Despite several studies over the past few years demonstrating the ease of cracking RSA digital keys generated with poor randomness, the potent attack lives on and is made worse by large numbers of Internet of Things (IoT) devices coming online currently.
Security vendor Keyfactor collected 75 million RSA digital certificates from the internet and found that at least 435,000 of these were vulnerable to factoring attacks.
Named after its designers Ron Rivest, Adi Shamir and Leonard Adleman, RSA is one of the most popular public key infrastructure cryptography algorithms to secure data transmissions.
RSA security relies on another party being unable to work out the two randomly generated prime numbers used to generate public keys.
However, in many applications, IoT especially, the public keys have been generated with insufficient randomness.
Weakly generated RSA key factors coupled with cheap cloud computing resources mean the private keys can be re-derived, Keyfactor noted.
With the private key revealed, attackers can decrypt stored communications or impersonate remote hosts, a threat with potentially disastrous consequences.
Keyfactor used a single Microsoft Azure-hosted virtual machine, and was able to crack the keys in a matter of days with a well-studied algorithm.
The cost for the cracking was US$3,000, and Keyfactor researcher JD Kilgallin told iTnews that it covered all the keys.
"Yes, all the keys. In fact, it’s not practical to do the analysis key-by-key; the efficiency comes from being able to perform the analysis on all keys at once, and the attack gets more effective the more keys are included,” Kilgallin said.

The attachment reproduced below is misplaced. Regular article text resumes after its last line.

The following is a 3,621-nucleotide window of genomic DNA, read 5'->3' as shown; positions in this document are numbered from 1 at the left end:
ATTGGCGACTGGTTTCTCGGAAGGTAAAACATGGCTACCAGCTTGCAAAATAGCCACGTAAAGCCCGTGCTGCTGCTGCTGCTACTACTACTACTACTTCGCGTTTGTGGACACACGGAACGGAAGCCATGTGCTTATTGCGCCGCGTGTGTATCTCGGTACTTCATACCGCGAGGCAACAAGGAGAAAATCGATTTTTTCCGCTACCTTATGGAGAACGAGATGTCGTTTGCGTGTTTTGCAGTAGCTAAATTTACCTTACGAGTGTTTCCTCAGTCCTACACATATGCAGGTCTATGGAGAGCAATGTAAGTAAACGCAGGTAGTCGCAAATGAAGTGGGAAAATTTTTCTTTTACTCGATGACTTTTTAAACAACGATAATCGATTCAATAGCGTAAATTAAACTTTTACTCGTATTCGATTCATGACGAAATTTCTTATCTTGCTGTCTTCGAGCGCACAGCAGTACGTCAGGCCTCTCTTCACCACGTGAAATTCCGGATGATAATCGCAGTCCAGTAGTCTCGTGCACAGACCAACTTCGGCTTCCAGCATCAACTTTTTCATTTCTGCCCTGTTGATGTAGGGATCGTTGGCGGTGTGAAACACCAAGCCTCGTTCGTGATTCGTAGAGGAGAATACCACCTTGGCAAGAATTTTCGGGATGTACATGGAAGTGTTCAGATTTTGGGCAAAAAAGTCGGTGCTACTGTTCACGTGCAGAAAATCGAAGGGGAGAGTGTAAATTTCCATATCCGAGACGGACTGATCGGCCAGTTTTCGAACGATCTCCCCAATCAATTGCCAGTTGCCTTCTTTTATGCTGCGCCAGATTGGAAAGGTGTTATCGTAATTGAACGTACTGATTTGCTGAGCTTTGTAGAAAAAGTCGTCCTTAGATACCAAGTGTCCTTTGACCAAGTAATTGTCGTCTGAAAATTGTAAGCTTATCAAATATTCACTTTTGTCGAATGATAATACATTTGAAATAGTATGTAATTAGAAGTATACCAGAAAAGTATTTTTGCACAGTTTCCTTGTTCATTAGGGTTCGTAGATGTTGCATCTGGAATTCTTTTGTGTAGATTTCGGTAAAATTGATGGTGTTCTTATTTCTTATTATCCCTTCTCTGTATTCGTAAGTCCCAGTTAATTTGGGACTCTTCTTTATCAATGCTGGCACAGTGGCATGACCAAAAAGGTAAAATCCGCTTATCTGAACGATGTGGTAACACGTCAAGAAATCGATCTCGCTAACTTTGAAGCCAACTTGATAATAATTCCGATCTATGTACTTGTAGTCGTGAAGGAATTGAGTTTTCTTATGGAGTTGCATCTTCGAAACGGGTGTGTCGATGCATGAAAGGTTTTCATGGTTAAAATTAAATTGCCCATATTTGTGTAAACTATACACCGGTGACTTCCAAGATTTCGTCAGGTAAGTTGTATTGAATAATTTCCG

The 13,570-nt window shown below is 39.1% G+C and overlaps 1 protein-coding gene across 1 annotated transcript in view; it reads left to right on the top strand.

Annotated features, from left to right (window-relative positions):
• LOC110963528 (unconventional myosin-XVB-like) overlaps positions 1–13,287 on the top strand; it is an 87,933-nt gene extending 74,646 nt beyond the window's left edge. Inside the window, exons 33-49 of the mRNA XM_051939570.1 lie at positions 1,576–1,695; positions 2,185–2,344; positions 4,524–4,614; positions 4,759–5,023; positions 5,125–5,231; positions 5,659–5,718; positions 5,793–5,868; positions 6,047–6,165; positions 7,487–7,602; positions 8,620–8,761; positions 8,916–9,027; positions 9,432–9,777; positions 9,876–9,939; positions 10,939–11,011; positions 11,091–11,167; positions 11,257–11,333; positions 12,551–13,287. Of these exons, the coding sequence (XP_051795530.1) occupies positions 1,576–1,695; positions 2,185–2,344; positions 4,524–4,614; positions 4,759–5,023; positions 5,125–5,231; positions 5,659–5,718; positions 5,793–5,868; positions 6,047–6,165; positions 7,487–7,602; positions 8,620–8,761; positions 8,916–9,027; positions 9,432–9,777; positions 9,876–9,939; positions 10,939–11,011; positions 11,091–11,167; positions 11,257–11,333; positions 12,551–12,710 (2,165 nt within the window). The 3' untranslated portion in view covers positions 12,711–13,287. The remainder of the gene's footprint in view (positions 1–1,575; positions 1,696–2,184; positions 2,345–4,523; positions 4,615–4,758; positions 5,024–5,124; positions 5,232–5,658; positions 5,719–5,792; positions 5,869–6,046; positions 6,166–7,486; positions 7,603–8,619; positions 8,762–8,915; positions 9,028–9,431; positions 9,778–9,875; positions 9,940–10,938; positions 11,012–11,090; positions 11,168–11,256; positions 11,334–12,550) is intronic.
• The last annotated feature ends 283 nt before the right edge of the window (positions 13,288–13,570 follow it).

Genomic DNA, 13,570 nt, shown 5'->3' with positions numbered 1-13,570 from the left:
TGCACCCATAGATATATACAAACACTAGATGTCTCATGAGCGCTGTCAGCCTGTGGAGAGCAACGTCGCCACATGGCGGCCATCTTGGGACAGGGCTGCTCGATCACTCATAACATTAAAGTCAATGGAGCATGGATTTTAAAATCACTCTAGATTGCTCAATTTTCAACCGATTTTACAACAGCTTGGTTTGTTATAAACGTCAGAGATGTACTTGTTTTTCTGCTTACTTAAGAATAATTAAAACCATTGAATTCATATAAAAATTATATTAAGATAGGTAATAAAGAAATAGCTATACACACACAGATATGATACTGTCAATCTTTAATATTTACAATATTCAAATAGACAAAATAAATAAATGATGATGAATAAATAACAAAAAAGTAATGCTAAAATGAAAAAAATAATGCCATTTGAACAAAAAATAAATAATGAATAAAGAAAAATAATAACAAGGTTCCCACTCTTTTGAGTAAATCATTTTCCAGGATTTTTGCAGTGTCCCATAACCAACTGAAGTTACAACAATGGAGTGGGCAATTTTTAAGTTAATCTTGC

Researchers have shown from 2012 onwards that such attacks were feasible and able to compromise hundreds of thousands of digital keys.
Lightweight IoT devices that have insufficient entropy to generate adequately random keys are especially at risk, Keyfactor said.
Past research found that the large majority of broken keys came from network devices such as routers, modems and firewalls.
"Compromising an RSA key has much more potential to be catastrophic in 2019.
"An RSA key being compromised now means more than personal or enterprise data being compromised.
"Critical real-time environments such as operating rooms, automobiles, industrial control devices, and home security systems now operate using RSA keys.
"Physical property and lives are therefore now at risk with RSA keys being compromised," Keyfactor wrote.
Patching IoT devices against the factoring vulnerability is difficult, and in some cases impossible if devices are inaccessible or no longer supported by vendors.
Due to the long life span of IoT devices, the vulnerability could live on and be exploitable for years to come, Keyfactor warned.